Advice

We Talked to Dermatologists and Skincare Entrepreneurs About How to Take Better Care of Your Dry Winter Skin

Consider it your ultimate guide to soothing those dry, flaky patches.


dry skin

Dealing with dry skin now that the weather’s gotten colder? Here’s how to address it. / Photograph courtesy of Getty Images

If it seems like your skin has gone from soft to dry, peeling, and itchy in a matter of days, you’re not wrong. Philly’s sudden swing from 80-degree temps to this colder snap means there’s way less moisture in the air — and less moisture in your skin, especially if you’ve been stripping it of its natural oils with all your hot showers and forced heat.

When your skin’s ultra-dry, you can even develop eczema: inflamed, red, itchy, scaly patches on your hands, legs, arms, face, or even lips. (Researchers believe eczema is genetic, related to a DNA variation that makes skin extra sensitive and irritable to allergens.) In that case, you should head to a dermatologist to see if you need a prescription product that’s stronger or more targeted than the standard over-the-counter moisturizer.

However, if you’re dealing with run-of-the-mill dryness, there are some easy ways to counteract that uncomfortable itchiness. Follow these steps to ensure your winter skin is just as bright and healthy as your summer mug.

  1. Moisturize already.

The word “moisture” is the literal root of this word, so it makes sense that moisturizers are going to provide your skin with much-needed hydration. In general, go with ointments or creams as opposed to lotions. Yes, there technically is a difference; ointments are oil-based and lock in the most moisture. “A lot of people like lotions because they’re so easy to spread, but they’re easy to spread because there’s a lot of water in them and alcohol, which are both drying,” says Naomi Lawrence, a dermatologist and dermatologic surgeon at Cooper University Health Care in south Jersey. “The rule of thumb is the thicker something is, the harder it is to spread, and probably the more emollient it is.”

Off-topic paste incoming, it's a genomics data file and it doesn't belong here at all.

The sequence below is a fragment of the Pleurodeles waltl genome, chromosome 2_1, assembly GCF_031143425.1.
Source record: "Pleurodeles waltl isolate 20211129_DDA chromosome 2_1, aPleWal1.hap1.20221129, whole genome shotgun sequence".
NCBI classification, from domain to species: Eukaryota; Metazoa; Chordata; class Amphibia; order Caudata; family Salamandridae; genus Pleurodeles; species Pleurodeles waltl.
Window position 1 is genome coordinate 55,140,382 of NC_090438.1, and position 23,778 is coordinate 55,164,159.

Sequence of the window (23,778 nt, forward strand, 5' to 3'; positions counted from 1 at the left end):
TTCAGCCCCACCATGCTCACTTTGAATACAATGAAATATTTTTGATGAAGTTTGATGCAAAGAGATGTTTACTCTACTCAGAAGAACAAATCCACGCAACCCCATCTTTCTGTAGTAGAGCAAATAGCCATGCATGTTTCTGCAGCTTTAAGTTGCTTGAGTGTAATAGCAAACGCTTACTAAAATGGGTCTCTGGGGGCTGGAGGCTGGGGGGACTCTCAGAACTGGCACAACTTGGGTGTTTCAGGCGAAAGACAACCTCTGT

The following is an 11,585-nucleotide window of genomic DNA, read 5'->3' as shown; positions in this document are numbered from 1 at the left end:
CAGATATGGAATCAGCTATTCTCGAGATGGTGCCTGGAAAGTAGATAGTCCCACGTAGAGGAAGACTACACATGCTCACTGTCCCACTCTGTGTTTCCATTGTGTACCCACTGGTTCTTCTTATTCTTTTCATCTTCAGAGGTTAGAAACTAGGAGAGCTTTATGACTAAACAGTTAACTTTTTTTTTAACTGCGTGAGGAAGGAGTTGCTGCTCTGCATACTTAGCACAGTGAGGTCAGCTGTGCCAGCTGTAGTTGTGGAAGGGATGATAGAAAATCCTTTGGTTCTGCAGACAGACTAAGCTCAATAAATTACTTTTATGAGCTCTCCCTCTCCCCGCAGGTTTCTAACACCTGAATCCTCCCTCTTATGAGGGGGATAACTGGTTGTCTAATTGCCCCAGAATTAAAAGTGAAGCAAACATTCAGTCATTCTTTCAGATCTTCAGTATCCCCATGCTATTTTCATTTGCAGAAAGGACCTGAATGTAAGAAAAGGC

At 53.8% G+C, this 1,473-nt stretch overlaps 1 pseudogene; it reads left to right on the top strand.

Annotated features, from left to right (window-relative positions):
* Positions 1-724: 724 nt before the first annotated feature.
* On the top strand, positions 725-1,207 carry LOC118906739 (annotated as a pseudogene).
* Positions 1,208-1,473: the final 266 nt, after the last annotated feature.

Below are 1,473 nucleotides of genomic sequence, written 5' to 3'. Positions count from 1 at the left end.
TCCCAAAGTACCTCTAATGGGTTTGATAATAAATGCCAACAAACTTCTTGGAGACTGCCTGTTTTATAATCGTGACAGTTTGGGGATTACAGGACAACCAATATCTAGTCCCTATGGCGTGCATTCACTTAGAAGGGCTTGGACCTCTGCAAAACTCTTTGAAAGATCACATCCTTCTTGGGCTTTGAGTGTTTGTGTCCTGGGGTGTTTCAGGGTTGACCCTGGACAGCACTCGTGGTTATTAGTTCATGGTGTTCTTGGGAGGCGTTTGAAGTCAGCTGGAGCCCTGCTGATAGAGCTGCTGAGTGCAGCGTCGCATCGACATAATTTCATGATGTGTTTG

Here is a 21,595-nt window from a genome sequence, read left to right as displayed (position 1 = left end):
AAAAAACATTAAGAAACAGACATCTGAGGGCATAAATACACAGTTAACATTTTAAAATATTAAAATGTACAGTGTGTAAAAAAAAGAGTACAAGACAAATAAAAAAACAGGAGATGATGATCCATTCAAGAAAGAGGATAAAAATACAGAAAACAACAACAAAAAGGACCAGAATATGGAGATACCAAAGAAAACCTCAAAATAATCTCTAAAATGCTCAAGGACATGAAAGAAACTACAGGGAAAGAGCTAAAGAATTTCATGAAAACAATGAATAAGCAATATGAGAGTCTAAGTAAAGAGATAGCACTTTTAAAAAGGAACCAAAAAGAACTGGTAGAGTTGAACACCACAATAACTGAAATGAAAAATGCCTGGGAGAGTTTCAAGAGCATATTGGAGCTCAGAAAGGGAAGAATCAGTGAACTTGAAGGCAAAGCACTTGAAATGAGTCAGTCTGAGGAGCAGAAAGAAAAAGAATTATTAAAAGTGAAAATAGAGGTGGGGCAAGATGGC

That’s why multiple dermatologists say our tried-and-true friend Vaseline is the best route to go — as long as you can tolerate the greasiness. If it’s too goopy or you’re too impatient to let an ointment absorb into your skin, go with a thick, fragrance-free cream like Cetaphil or CeraVe. Worried more about time constraints? Franklin and Whitman’s Mount Airy Body Serum, with vanilla, bergamot, and lavender, sprays on quickly and smells like a London Fog latte. Whatever you use, apply it right after your shower or bath, when your skin is still wet and better able to absorb the luscious ingredients.

Note that if you have sensitive skin, and there’s an element in your moisturizer that you’re unknowingly allergic to, it may actually be doing more damage than good. Do some trial and error to see if you can determine which ingredient is wreaking havoc on your epidermis or head to an allergist to get patch tested. (Both false positives and false negatives can occur with allergy skin tests, so your own observations may be necessary regardless.)

  1. Switch from soap to a gentle cleanser.